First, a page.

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#aws
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2019-01-03
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aaelony00:01:50

hi! Does anyone know if there is a programmatic way to discover what AMIs are available in the marketplace? e.g. the identifier of all deep learning AMIs?

aaelony16:01:21

@dottedmag that looks interesting. I will check it out. Thank-you

aaelony18:01:40

hmmm. not sure this is working well just yet, but something along these lines:

(defn find-AMIs
  "Search the `Name` field for a matching string in all available AMIs."
  ;; 
  [regex-string]
  (let [re (re-pattern (str ".*" regex-string ".*"))
        ami-maps (:Images (aws/invoke ec2-client {:op :DescribeImages
                                                  :request {:Filters [{:Public true}]
                                                            ;;:DryRun true
                                                            }}))
        ami-names (->> ami-maps
                      (mapv :Name)
                      (filterv #(not (nil? %))))
        ami-name-matches (->> ami-names
                              (filterv #(re-matches re)))
        ]
    (vec ami-name-matches)
    ))

aaelony18:01:46

the idea is that you could then seek out deeplearning AMI’s with (find-AMIs “deeplearning”) or so

gws19:01:34

you can also use their filter syntax, this one filters on the Description field but you can do it with Name as well: aws ec2 describe-images --owners amazon --filters 'Name=description,Values=*deep learning*' 'Name=state,Values=available' --output json - it should be easy enough to do something like that with the function you have there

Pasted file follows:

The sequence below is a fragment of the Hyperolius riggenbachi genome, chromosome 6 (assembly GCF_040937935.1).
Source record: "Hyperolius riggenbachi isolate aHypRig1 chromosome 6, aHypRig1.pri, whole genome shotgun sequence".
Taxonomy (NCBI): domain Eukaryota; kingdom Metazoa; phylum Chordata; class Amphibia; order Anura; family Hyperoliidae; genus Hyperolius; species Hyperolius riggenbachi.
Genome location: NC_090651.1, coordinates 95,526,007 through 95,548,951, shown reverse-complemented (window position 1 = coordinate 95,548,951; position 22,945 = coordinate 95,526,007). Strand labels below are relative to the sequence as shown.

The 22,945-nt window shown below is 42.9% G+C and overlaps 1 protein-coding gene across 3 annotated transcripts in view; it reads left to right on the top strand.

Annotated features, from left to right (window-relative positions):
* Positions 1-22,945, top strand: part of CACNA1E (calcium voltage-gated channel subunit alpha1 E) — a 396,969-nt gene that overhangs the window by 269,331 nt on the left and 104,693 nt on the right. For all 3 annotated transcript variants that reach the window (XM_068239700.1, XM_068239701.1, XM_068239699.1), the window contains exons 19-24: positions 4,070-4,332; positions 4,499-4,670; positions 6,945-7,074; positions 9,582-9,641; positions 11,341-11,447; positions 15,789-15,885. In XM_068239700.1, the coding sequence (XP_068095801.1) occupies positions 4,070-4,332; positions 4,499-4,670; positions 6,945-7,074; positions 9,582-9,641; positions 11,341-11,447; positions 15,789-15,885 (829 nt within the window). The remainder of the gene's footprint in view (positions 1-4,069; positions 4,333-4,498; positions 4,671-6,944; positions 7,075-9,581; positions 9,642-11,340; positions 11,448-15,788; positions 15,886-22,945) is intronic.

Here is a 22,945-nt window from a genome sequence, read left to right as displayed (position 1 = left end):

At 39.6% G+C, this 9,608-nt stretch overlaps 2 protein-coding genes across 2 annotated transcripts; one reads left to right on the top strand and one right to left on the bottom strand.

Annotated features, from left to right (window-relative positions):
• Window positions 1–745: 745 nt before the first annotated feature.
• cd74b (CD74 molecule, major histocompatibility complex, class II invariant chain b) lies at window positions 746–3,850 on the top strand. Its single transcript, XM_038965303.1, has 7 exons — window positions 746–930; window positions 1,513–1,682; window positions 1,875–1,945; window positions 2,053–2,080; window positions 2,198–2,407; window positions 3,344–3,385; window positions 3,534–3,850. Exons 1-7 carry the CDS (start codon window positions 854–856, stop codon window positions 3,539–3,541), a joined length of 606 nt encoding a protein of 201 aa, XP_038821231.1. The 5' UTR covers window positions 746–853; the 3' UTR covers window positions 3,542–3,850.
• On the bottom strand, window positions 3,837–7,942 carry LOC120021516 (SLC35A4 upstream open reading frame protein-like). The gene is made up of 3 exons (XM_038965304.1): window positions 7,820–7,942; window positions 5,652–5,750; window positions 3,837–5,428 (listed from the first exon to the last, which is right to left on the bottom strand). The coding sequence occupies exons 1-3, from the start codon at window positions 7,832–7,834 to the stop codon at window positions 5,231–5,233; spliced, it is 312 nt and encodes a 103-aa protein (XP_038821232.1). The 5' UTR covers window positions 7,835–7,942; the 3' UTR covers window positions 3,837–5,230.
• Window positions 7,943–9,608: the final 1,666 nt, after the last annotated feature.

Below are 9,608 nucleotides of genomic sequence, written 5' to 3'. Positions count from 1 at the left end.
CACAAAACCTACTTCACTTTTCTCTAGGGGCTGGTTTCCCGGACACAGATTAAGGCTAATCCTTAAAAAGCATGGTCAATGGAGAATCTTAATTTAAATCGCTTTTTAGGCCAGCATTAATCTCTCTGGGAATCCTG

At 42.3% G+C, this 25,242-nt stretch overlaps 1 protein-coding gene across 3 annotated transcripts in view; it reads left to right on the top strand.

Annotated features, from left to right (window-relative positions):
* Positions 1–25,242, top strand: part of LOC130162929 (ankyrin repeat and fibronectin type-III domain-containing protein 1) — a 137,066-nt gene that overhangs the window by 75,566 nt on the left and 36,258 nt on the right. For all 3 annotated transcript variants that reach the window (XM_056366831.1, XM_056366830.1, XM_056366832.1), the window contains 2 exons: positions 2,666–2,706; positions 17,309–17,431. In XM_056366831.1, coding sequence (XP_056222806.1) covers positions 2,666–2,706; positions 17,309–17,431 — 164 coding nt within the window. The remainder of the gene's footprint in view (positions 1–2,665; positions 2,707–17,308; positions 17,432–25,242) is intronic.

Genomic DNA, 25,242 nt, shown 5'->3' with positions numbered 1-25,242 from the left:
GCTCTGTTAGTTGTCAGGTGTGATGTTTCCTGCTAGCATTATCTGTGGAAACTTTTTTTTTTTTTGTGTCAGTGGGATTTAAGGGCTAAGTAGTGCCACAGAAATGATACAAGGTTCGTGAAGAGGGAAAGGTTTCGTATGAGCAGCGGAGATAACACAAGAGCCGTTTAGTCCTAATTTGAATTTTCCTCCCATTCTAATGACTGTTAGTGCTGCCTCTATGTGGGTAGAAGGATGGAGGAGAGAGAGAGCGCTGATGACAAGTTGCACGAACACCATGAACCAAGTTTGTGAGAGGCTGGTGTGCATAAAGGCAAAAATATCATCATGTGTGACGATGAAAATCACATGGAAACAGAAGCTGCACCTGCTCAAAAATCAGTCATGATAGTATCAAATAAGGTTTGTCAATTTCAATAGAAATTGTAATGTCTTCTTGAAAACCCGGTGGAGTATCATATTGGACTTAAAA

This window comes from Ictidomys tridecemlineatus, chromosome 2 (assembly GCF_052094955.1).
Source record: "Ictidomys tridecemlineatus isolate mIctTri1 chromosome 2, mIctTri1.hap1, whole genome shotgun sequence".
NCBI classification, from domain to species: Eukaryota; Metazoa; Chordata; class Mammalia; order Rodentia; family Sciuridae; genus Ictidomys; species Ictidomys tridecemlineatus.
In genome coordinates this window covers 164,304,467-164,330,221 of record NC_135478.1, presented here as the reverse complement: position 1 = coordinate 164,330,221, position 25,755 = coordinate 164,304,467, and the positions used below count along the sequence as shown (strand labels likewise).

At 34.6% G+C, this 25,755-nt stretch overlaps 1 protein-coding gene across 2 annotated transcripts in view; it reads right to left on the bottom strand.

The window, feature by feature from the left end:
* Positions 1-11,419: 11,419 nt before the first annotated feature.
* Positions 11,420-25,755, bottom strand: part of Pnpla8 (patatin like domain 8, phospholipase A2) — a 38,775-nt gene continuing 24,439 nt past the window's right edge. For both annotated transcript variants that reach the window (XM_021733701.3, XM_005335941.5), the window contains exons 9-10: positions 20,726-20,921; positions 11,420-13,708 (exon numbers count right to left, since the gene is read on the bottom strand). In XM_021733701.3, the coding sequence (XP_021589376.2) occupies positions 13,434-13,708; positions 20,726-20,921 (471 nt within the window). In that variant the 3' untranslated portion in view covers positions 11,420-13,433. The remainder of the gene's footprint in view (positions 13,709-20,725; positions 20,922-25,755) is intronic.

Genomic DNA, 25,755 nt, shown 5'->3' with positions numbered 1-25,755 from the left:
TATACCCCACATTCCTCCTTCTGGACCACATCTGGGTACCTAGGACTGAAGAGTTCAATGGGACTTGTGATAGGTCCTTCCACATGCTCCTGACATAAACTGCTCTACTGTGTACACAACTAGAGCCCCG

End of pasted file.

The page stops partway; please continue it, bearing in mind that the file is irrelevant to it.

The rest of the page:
aaelony19:01:03

I saw that but I didn’t have time to figure it out just yet. If you have a sense for it, please lmk

aaelony19:01:17

also, I believe the AMIs would need “deep*learning” since deeplearning strings are common

gws19:01:18

Something like: {:Filters [{:State "available"} {:Description (str "*" regex-string "*")}]}

gws19:01:45

yeah, you can do that too

aaelony19:01:48

I’ll give that a try

gws19:01:43

it's a case-sensitive search, so you might still need to fetch all of them and run them through a filter as you've done, just depends on your requirements

aaelony19:01:46

I recall now, I tried what you suggest and it doesn’t return any results

aaelony19:01:00

That’s why I opted to just use clojure’s filterv

aaelony19:01:17

but I think it was an error on my part

aaelony19:01:32

give me a few minutes, I think I can get it working

aaelony19:01:24

interesting. I ran one without the filter and one with the filter. Both return a count of 84214.

aaelony19:01:52

I think there are roughly 116 or so deeplearning AMIs

aaelony19:01:20

…which is what the filterv version returns

gws22:01:57

well feel free to ignore that suggestion if it doesn't work! I kind of want to know why now though, but there's nothing incorrect about the filter solution certainly, unless you're worried about API limits or conservation of network resources

grzm23:01:06

I think I must be missing it, but I don’t see Cloudwatch among the releases for the cognitect aws client api. https://github.com/cognitect-labs/aws-api/blob/master/latest-releases.edn

alexmiller23:01:43

Might be best to file a github issue so this doesn’t get lost - I don’t know off the top of my head

👍 5
grzm00:01:38

.@U0ENYLGTA followed up in the ticket: it’s in the monitoring endpoint

aaelony23:01:56

@gws, I don’t doubt there is a way to make the filter part work in the request. I just haven’t found it yet and the clojure side filter does in fact work. At some point, I hope to be able to devote time to figuring out the request side filter but can’t at the moment (and the workaround suffices)